Kurt Vile is one of the coolest names in alternative music. His music blends elements of folk, psychedelia, and garage rock that flows beneath one of the most unique voices of recent times. Compared occasionally to Neil Young in tone, but with lyricism that is entirely his own; dry and ironic, whilst being poignant and imagery-rich when he feels like it. In 2017 he joined up with Oz dead-pan alt-rock gun Courtney Barnett for Lotta Sea Lice, and in late 2018 Kurt released his newest album Bottle It In.
The man, the denim jacket, and the hair, are all returning to Australia soon with his touring band The Violators, and I was lucky enough to have a chat with him about all this stuff, and a bit more.
You’re coming back to Australia next month, tell us a little about that and your plans for the tour?
Mm-hmm, can’t wait! It’ll be I think the fifth time I’m there. It’ll be the Bottle It In tour, haven’t been there for that record yet. That’s what we’re there to do, perform our new record and, ah, old classics…
You’re with the Violators this time. How does it compare touring alone to with the whole band?
Alone was really fun, and special because I was also simultaneously finishing up my record with Courtney [Lotta Sea Lice]. I came early, and I think we recorded for maybe four days or something before my tour started. I went on tour and I would come to Melbourne when there were some days off and I’d go back into the studio with her. Courtney would join me on stage a couple of times, so it was like a special, courtship time… Like, new friendship. And the multi-tasking was a new accomplishment… finishing a record, like a solid record, not a half-assed record, while playing shows at night. I think it was pretty cool, it was inspiring. It’s kind of what this last record, Bottle It In, was like as well; just going out there on the road and hit a studio where possible.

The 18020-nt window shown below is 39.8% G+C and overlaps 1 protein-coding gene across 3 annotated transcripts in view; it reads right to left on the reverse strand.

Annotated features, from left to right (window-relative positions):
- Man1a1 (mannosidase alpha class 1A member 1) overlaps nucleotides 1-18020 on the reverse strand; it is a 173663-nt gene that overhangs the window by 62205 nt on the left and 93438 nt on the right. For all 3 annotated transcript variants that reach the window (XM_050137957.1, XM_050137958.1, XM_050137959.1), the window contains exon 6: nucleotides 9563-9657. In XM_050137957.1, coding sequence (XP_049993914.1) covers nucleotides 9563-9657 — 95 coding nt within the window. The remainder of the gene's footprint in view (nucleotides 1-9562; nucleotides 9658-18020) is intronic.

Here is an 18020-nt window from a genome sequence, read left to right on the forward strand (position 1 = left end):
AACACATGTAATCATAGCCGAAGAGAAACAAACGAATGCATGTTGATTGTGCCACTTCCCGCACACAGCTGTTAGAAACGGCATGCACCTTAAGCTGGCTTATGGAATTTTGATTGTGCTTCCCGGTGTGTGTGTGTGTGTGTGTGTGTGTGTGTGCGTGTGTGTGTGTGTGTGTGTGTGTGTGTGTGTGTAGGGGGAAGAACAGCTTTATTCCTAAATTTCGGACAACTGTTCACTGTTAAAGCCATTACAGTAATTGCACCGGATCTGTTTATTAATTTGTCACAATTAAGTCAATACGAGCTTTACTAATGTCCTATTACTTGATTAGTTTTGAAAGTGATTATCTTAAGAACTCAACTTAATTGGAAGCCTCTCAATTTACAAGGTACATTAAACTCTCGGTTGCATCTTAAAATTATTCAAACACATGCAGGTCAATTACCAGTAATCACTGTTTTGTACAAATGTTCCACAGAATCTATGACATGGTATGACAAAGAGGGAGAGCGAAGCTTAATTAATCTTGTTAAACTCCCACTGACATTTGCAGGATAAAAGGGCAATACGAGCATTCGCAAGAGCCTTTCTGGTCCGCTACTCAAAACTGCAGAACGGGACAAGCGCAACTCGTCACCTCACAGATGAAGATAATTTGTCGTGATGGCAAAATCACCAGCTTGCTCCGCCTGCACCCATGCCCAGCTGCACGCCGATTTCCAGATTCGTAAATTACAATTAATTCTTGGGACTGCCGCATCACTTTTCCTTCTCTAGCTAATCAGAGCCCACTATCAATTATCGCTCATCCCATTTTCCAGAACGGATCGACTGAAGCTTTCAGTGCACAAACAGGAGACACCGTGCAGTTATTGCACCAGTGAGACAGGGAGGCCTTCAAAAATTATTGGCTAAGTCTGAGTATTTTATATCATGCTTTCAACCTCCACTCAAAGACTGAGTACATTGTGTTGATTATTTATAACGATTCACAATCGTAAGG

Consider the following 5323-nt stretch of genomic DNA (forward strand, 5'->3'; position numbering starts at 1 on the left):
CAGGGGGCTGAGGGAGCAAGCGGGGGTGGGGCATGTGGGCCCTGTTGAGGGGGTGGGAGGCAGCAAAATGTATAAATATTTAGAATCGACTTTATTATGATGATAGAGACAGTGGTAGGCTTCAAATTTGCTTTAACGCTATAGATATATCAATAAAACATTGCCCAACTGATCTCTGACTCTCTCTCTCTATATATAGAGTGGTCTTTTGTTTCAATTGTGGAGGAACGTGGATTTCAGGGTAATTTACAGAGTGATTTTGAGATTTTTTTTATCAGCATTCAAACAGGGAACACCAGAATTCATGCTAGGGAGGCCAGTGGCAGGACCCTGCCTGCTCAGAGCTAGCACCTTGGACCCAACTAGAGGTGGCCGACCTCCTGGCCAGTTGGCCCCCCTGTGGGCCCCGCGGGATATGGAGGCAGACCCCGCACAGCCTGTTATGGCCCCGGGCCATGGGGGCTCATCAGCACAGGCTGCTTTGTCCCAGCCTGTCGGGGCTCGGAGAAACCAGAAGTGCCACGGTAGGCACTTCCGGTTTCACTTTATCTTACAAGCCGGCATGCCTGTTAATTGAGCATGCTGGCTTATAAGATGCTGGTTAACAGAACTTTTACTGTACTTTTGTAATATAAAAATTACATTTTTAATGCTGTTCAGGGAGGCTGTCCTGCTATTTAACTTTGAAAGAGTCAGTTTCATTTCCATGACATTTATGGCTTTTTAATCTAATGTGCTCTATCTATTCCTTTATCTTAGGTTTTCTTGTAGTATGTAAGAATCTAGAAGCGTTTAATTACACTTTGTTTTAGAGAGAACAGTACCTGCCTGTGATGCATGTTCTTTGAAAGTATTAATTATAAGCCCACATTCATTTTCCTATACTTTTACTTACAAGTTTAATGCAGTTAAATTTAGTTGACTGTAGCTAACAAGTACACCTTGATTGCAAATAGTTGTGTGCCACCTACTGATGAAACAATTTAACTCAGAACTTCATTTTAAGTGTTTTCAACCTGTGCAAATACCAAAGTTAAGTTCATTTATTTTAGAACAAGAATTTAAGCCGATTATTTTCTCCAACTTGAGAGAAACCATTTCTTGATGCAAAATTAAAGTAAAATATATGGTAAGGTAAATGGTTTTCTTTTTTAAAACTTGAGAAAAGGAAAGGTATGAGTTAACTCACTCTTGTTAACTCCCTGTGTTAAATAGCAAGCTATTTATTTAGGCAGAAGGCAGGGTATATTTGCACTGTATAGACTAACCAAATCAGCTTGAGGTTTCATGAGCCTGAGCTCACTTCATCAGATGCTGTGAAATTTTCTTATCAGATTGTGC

I wanted to ask about the record with Courtney. How did the situation come about?
It came about because I wanted to do a song with her, like a duet… We definitely were mutual fans of each-other, so it wasn’t that far-fetched to do a song, but she was into it, and she thought ‘okay I’ll write a song too,’ and she brought a song, and then it just evolved from there. It just turned into more, it turned into a whole album organically, it was beautiful.
On the new album Bottle It In, you’ve got some pretty experimental moments on it, and you seemed to push your production style as well. What was your vision going into it and what were you trying to achieve on it that you hadn’t done on older albums?
I think I’m always trying to expand in some way. I’m either trying to make things epic or I’m trying to get them back to an organic purity, folk kind of thing, I would say, but often there’s a combination of both for a record. This one has got a lot of epic moments, but it’s still sort of stripped down, you know?
There’s experimental stuff in my earlier recordings, and I moved into a new home [while recording Bottle It In], with room, I feel like all my instruments were in storage, like all my weird keyboards and stuff, but then all of a sudden they’ve been in my house. So, when I’m home from tour I can experiment with weird keyboards or pianos etc., in a homespun kind of way that I haven’t really captured since I was recording myself solely at home like on my earliest records.